The Czech Big Brother awards, recognizing the biggest privacy intruders of 2018, have gone to Facebook, the Czech Financial Administration and the company iRobot, producing intelligent vacuum cleaners. In the Czech Republic the awards have been presented since 2005 by the Iuridicum remedium civic association.
Named after George Orwell’s novel 1984, the Big Brother Awards were originally established in London in 1998 by Privacy International. Since then, a growing number of human rights groups across the world present them annually to government agencies, private companies and individuals who violate people's privacy or disclose people's personal data to third parties.
The Czech Big Brother Awards are granted in four categories by a jury comprising of experts on new technologies, lawyers, human rights defenders and journalists, who select the winners out of nominations sent in by the general public.
The 2018 award for the biggest privacy intruder in the long-term perspective went to Facebook for large-scale data leaks. In the private sector, the iRobot company was awarded for its vacuum cleaner collecting spatial data to map users’ homes.
The award for the most appalling quote on a privacy-related topic went to Petr Stuchlík, the ANO party candidate for Prague mayor, for promoting the introduction of CCTV in schools. And finally, the Financial Administration in Olomouc was named the biggest administrative privacy intruder for asking newly-wed couples to provide information about their wedding reception expenses to make sure they hadn’t violated the law on electronic cash registers. Lawyer Jan Vobořil of Iuridicum Remedium:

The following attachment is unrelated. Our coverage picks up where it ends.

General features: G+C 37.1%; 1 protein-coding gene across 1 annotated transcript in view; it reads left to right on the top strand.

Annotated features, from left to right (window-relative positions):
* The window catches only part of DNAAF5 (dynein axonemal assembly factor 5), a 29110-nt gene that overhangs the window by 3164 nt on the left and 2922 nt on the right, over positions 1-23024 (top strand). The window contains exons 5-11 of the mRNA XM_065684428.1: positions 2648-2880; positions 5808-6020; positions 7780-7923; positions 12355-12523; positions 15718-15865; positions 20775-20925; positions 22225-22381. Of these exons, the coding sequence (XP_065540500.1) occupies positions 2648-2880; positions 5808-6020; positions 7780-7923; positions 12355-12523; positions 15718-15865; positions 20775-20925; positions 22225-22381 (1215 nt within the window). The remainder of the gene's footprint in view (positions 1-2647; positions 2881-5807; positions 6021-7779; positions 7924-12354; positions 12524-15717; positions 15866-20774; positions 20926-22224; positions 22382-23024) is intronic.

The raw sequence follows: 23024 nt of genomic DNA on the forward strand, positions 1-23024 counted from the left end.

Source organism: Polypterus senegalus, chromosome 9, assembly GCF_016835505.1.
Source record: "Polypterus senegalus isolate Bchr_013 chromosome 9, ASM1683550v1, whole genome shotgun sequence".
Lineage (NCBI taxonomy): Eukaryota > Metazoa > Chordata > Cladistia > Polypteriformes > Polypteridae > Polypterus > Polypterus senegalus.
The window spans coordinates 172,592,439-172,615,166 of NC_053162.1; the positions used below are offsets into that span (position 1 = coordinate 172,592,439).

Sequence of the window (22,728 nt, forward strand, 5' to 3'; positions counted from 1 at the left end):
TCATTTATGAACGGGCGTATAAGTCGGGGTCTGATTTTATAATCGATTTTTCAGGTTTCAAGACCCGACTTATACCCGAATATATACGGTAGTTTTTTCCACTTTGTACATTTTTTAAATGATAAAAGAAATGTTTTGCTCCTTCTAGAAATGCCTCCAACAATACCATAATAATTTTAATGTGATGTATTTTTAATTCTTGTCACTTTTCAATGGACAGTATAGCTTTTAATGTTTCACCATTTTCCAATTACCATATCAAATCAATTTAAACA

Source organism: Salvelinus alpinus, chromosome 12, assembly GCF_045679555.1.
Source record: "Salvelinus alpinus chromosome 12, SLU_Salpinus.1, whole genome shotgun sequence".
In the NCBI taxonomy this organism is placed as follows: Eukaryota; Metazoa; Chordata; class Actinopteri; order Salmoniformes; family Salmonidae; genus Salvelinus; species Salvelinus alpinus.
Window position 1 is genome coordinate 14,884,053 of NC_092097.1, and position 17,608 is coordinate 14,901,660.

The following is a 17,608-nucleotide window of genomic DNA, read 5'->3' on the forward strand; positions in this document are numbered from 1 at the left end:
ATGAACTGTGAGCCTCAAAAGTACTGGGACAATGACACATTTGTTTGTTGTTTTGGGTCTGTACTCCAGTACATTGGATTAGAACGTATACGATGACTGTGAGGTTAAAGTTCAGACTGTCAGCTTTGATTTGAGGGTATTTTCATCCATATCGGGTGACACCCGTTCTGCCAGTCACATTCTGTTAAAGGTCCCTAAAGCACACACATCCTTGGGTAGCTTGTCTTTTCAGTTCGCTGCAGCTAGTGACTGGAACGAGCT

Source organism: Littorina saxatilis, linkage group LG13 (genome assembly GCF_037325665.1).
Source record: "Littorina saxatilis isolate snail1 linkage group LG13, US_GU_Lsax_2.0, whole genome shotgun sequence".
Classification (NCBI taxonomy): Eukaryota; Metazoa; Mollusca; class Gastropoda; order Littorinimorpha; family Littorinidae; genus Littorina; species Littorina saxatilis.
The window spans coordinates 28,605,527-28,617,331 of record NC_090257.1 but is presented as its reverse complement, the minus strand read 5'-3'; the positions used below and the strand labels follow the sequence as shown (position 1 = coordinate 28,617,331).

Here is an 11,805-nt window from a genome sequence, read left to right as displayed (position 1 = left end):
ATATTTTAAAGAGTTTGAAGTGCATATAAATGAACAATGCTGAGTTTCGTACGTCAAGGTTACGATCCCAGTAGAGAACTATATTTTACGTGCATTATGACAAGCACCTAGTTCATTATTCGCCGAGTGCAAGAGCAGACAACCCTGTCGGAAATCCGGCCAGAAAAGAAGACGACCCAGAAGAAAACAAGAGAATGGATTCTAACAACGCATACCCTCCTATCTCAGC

“The Financial Administration asked the general register office to provide them with data about weddings and they subsequently contacted all the newly-wed couples with the request for information, including those who held their wedding reception at home.
Among this year’s nominees were companies using chip payments methods followed by collecting clients’ data at music festivals or the People’s Republic of China for using algorithms and big data to select people for re-education. Jan Vobořil again:
“China has been nominated regularly in recent years. For us, China is a dystopic version of what could await us in the future if we don’t value and protect our rights, including the right to privacy. It is developing sophisticated camera methods and creating large databases of all its citizens, so it is an interesting example of where we could get.”
In addition to recognizing the biggest privacy intruders, Iuridicum Remedium also grants a positive award, named after Edward Snowden that goes to people or projects defending privacy issues.
This year it was granted to the European Consumer organisation BEUC and its Czech member dTest for their coordinated enforcement action against Google for using location data, which reveals comprehensive information about the movement of mobile phones and their users.